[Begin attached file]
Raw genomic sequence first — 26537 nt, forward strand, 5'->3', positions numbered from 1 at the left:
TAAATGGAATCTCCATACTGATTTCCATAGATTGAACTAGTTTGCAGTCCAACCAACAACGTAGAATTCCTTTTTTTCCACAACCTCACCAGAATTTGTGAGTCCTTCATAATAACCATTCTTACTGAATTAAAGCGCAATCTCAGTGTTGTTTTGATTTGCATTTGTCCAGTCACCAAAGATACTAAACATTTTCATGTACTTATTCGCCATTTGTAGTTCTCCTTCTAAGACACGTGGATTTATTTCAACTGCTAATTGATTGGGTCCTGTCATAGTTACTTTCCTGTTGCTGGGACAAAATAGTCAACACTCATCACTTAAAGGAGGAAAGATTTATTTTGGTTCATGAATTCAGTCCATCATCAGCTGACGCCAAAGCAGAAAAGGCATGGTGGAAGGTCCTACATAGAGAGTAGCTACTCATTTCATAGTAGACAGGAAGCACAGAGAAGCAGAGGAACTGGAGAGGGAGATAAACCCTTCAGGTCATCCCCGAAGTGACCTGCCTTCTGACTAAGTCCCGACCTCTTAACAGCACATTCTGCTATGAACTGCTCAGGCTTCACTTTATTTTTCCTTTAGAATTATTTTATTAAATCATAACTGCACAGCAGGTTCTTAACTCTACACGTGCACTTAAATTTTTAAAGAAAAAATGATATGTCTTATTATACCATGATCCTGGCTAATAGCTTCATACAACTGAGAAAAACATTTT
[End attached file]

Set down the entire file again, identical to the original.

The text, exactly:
Raw genomic sequence first — 26537 nt, forward strand, 5'->3', positions numbered from 1 at the left:
TAAATGGAATCTCCATACTGATTTCCATAGATTGAACTAGTTTGCAGTCCAACCAACAACGTAGAATTCCTTTTTTTCCACAACCTCACCAGAATTTGTGAGTCCTTCATAATAACCATTCTTACTGAATTAAAGCGCAATCTCAGTGTTGTTTTGATTTGCATTTGTCCAGTCACCAAAGATACTAAACATTTTCATGTACTTATTCGCCATTTGTAGTTCTCCTTCTAAGACACGTGGATTTATTTCAACTGCTAATTGATTGGGTCCTGTCATAGTTACTTTCCTGTTGCTGGGACAAAATAGTCAACACTCATCACTTAAAGGAGGAAAGATTTATTTTGGTTCATGAATTCAGTCCATCATCAGCTGACGCCAAAGCAGAAAAGGCATGGTGGAAGGTCCTACATAGAGAGTAGCTACTCATTTCATAGTAGACAGGAAGCACAGAGAAGCAGAGGAACTGGAGAGGGAGATAAACCCTTCAGGTCATCCCCGAAGTGACCTGCCTTCTGACTAAGTCCCGACCTCTTAACAGCACATTCTGCTATGAACTGCTCAGGCTTCACTTTATTTTTCCTTTAGAATTATTTTATTAAATCATAACTGCACAGCAGGTTCTTAACTCTACACGTGCACTTAAATTTTTAAAGAAAAAATGATATGTCTTATTATACCATGATCCTGGCTAATAGCTTCATACAACTGAGAAAAACATTTT